As the Obama administration drags its feet on promises of immigration reform, a Caribbean immigrant continues his hunger strike in a detention facility in Pennsylvania. But this afternoon at Judson Memorial Church in Manhattan, his wife's strident calls for his release could be heard all the way in Washington, D.C.
Almost one year ago to date, President Obama made bold pledges for immigration reform. Today, in fifty cities across the nation, his constituents are holding his feet to the fire. The event is part of a fifty-state mobilization this week by Reform Immigration for America Campaign, a broad based national effort to fix the broken immigration system through reform legislation. The participating organizations were as diverse as the immigrant community itself - African Services Committee; El Centro del Inmigrante; Hebrew Immigrant Aid Society Young Leaders Program; Hudson Valley Community Coalition; Minkwon Center for Community Action; and the Sikh Coalition, among others.
Jani Montrevil, wife of detained Haitian immigrant Jean Montrevil, addressed the audience at Manhattan's Judson Memorial Church. Ms. Montrevil spoke about how her life, and that of her family, has changed since her husband was detained by Immigration and Customs Enforcement (ICE) on December 30th. Jean and Jani Montrevil lived with their four children in Brooklyn, where Jean ran a small business with a staff of about twelve employees. They were looking forward to purchasing their first home. But that dream has been put on hold indefinitely, given ICE's attempts to deport Mr. Montrevil to Haiti, the country of his birth, based on a drug conviction dating back to 1989. Mr. Montrevil served out his sentence and, since then, has never been in trouble with the law. Following Mr. Montrevil's detention on December 30, supporters have organized rallies and held vigils. On January 5, 2010 eight clergy were arrested outside Varick Street Detention Center. Supporters have co-ordinated an online petition calling for Mr. Montrevil's release.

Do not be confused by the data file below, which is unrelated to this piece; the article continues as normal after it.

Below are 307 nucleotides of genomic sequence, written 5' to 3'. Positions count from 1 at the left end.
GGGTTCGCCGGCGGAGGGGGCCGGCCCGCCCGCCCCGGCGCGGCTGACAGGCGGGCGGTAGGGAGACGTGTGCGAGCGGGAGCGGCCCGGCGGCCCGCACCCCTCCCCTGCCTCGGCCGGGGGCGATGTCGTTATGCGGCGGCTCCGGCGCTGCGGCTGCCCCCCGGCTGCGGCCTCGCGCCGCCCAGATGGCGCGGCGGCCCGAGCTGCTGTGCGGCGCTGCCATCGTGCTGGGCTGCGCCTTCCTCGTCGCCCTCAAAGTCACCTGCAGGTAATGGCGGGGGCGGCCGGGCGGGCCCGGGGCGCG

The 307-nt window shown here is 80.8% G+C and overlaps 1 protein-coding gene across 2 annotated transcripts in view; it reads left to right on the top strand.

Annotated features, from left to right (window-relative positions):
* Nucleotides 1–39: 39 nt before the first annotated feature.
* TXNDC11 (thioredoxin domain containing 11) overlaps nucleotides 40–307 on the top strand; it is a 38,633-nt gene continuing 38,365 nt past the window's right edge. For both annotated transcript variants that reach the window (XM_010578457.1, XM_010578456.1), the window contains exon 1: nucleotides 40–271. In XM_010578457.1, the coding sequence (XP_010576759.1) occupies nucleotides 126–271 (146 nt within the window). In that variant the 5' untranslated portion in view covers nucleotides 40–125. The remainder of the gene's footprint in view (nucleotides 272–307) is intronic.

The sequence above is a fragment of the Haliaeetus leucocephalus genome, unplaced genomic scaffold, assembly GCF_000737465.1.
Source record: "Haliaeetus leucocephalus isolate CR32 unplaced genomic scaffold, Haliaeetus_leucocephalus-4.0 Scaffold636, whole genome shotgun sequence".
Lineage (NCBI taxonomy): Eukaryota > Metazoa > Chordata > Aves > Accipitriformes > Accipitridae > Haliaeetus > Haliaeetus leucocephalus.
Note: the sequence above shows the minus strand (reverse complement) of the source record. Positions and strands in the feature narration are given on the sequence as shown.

During times of economic hardship, it is easy to play the blame game and immigrants can easily be made into scapegoats - unnecessarily so. A report released by State Comptroller Thomas P. DiNapoli reveals that in 2008, immigrants accounted for nearly one-third of all economic activity in the city, which totals about $215 billion. In 2007, the median household income of the city's immigrants stood at $45,000 as compared to $23,900 in 1990. As a result of the growth in income, by 2008, about 60 percent of all homeowners were foreign born.
Jean Montrevil's case may be the most visible, but it is certainly not unique. Many more Caribbean immigrants find themselves in "detention limbo" awaiting deportation. But in the months ahead, the mantra in the Caribbean community should be, "Reform, Repeal, Release". That is, reform of the immigration system, repeal of draconian provisions of the laws, and release of immigrants for whom the laws have had a disparate impact.
Arlene M. Roberts is the author of The Faces of Detention and Deportation: A Report on the Forced Repatriation of Immigrants from the English-Speaking Caribbean.
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